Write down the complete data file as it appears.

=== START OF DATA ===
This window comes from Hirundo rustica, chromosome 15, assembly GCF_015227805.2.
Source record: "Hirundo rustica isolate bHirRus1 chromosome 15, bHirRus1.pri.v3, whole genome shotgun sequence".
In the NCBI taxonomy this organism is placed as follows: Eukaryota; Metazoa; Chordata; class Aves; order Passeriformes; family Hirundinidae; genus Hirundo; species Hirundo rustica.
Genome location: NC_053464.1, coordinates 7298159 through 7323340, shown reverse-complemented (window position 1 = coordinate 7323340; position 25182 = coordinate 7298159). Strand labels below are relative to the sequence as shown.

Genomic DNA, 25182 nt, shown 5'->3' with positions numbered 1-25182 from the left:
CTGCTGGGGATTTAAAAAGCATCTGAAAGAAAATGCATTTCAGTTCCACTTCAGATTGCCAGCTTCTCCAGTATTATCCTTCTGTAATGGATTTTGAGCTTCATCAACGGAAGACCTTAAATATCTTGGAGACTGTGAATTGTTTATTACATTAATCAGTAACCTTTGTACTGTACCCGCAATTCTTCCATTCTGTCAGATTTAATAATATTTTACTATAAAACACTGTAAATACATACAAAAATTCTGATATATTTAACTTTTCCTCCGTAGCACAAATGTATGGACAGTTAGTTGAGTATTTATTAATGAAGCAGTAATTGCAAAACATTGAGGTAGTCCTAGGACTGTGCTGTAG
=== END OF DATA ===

This window comes from Hirundo rustica, chromosome 15, assembly GCF_015227805.2.
Source record: "Hirundo rustica isolate bHirRus1 chromosome 15, bHirRus1.pri.v3, whole genome shotgun sequence".
In the NCBI taxonomy this organism is placed as follows: Eukaryota; Metazoa; Chordata; class Aves; order Passeriformes; family Hirundinidae; genus Hirundo; species Hirundo rustica.
Genome location: NC_053464.1, coordinates 7298159 through 7323340, shown reverse-complemented (window position 1 = coordinate 7323340; position 25182 = coordinate 7298159). Strand labels below are relative to the sequence as shown.

Genomic DNA, 25182 nt, shown 5'->3' with positions numbered 1-25182 from the left:
CTGCTGGGGATTTAAAAAGCATCTGAAAGAAAATGCATTTCAGTTCCACTTCAGATTGCCAGCTTCTCCAGTATTATCCTTCTGTAATGGATTTTGAGCTTCATCAACGGAAGACCTTAAATATCTTGGAGACTGTGAATTGTTTATTACATTAATCAGTAACCTTTGTACTGTACCCGCAATTCTTCCATTCTGTCAGATTTAATAATATTTTACTATAAAACACTGTAAATACATACAAAAATTCTGATATATTTAACTTTTCCTCCGTAGCACAAATGTATGGACAGTTAGTTGAGTATTTATTAATGAAGCAGTAATTGCAAAACATTGAGGTAGTCCTAGGACTGTGCTGTAG